In a waste-free store, products don’t come in individual wrappers. Instead, the stores offer a variety of loose product that allows a customer to buy exactly what they need.
Since food production isn’t at a place to fully become packaging free, most waste-free stores order items that are packaged in a large plastic bag. There still may be packaging waste happening behind the scenes, but the effect is minuscule when compared to traditional markets.
As the poster-child of usable and dare-we-say trendy ‘packaging alternatives,’ Keep Cup is a staple in cafes throughout Australasia and internationally. For such a simple idea, Keep Cup has played an instrumental role in reducing disposable cups and encouraging people to invest in a product that is useful for any stage of their life.
Keep Cup is a product that facilitates reuse because of how it’s designed and it’s global accessibility. While the company does use plastic, they claim that utilising plastic intelligently is a stepping stone to fully sustainable plastic. We hope to see KeepCup transitioning away from plastic, but applaud Keep Cup’s approach to banishing single-use packaging, one cup at a time.
The goal? To eliminate disposable food packaging waste. The method? Offer quality-made, aesthetically pleasing glass packaging that’s worth the investment.
BeetBox is another simple, yet genius idea. By providing well-made, durable bowls designed for on-the-go people, Beet Box taps into a community of commuters, business folks and students who take their food from home or stop at a cafe for a quick bite. The design hasn’t gone unnoticed - the company was awarded a Good Design Award Gold Winner by Good Design Australia.
For a city of almost 5 million, there’s bound to be some innovators and change-makers walking the streets of Melbourne. We’re lucky to be able to see these businesses in action while observing and interacting with the changing approach to living sustainably in an urban setting.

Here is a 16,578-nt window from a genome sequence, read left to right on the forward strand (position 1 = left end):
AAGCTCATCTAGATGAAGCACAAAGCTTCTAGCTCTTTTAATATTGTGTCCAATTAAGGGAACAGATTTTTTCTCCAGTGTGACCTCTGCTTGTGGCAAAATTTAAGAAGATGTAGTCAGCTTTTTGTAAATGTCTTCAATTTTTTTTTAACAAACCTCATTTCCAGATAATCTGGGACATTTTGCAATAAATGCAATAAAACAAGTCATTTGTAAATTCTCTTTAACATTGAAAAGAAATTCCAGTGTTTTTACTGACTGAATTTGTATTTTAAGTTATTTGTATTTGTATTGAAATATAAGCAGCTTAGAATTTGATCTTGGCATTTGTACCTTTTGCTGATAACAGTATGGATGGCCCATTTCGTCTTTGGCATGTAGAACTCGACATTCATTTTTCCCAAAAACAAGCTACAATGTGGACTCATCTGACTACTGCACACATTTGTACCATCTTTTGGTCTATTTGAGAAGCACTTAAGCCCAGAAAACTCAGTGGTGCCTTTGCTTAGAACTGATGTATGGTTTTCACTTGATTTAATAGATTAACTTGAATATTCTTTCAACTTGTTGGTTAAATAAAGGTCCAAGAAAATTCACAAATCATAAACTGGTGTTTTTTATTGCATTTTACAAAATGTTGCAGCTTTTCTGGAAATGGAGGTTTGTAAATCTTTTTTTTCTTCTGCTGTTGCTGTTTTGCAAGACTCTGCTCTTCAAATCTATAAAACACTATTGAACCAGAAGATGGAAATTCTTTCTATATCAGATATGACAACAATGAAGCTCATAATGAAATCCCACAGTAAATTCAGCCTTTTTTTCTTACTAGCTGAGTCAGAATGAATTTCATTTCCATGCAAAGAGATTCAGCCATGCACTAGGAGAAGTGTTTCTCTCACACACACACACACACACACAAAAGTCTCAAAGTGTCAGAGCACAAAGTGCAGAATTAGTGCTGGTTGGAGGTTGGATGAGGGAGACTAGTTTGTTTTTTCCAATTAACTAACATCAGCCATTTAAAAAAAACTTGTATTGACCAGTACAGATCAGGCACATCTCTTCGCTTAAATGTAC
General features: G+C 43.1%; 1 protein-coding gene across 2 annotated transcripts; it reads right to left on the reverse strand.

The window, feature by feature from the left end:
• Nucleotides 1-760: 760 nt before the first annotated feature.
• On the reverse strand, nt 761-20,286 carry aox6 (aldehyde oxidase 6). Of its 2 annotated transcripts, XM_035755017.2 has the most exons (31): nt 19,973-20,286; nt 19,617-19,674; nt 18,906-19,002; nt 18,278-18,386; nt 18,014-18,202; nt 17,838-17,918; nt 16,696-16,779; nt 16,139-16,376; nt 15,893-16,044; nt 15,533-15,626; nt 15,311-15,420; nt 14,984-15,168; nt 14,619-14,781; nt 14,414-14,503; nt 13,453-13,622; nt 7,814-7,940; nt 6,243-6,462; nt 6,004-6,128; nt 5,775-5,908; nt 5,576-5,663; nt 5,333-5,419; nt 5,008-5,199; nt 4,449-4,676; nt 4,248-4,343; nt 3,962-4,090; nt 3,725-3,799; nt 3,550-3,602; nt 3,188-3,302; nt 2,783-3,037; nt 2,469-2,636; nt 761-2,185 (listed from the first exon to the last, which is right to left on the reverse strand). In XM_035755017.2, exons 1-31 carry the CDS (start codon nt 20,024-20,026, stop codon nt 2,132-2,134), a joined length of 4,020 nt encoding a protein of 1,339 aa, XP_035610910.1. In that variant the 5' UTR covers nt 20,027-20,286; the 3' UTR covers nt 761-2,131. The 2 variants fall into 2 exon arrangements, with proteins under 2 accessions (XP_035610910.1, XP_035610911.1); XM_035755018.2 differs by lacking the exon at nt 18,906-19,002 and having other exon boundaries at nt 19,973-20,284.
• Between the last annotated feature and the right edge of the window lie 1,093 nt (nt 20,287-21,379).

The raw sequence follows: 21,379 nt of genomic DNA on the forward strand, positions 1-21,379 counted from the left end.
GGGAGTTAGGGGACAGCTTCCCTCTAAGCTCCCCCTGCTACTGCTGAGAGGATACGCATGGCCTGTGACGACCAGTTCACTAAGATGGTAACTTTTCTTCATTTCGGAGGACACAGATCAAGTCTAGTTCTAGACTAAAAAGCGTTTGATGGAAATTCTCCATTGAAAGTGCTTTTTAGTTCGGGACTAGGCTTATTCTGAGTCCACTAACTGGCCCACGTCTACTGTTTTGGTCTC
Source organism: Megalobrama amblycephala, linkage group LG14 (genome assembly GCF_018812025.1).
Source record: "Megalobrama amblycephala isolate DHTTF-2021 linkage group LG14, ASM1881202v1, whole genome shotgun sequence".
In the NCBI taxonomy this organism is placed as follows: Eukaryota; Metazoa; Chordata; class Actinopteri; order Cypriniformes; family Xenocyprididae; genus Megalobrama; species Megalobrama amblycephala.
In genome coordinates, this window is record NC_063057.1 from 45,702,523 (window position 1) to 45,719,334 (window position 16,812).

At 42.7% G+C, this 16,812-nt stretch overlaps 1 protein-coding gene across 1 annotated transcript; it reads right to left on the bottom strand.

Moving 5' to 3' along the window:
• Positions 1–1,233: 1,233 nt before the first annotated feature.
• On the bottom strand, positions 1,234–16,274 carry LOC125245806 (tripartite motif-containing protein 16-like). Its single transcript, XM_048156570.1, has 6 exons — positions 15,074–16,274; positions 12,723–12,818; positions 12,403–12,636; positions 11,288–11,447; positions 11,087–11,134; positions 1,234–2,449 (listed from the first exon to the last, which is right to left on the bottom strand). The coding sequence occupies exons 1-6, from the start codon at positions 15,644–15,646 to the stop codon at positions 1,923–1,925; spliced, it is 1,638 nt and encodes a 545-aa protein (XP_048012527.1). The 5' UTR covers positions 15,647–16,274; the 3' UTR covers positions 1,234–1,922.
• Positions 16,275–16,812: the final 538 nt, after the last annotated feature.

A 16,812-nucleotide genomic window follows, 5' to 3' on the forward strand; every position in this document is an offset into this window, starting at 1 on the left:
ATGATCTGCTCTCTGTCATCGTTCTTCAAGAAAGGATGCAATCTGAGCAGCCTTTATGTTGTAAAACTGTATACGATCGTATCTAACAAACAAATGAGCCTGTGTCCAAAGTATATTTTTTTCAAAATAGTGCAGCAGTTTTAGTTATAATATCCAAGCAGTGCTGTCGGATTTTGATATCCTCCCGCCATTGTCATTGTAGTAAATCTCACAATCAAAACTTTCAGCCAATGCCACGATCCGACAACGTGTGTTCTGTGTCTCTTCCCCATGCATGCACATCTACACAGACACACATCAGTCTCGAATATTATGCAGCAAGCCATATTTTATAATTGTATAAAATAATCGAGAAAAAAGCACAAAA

The concept of Moroccan Soup Bar is simple. Eat in or BYOC. Bring your own containers if you want to take food away. And for those that forgot their container? There’s special Moroccan Soup Bar takeaway containers available for purchase and swap.
The method allows for the restaurant to simultaneously cater to their cult-like following, encourage social responsibility and avoid compromising their impact on the environment.
It would be incredibly easy for other restaurants to adopt the BYOC practice. In addition to cutting to-go packaging costs, if more restaurants implemented a BYOC rule, traveling with personal food containers would quickly normalise. We’re talking about a shift in social mindset by making the act of grabbing lunch a little more sustainable.
Boost Juice, a smoothie chain known and loved in Australia and New Zealand for their fresh and natural smoothies have over 467 stores. So when they introduced paper straws and reusable cups to their business model as part of a ‘green’ Christmas campaign, they reached a diverse and large population that were already hooked on Boost’s products. Introducing reusable cups and paper straws isn’t a groundbreaking move - but when large, established companies decide to incorporate sustainable swaps, such as paper straws, the impact can be immeasurable.
Boost Juice is a great example of a large company with community values taking a step towards a more sustainable future. By normalising reusable cups in a fast food setting, Boost Juice is setting a precedent that similar franchises should meet.
Keep an eye out for interviews and follow-up pieces about some of these businesses. We’re stoked to be able to contribute our part to encourage individuals to take initiative and action with their packaging choices.
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We’re taking applications from our diverse community to contribute to co-designing an essential micro-range of products right for them. Get involved in upcoming events and workshops covering wellness, self-care and design.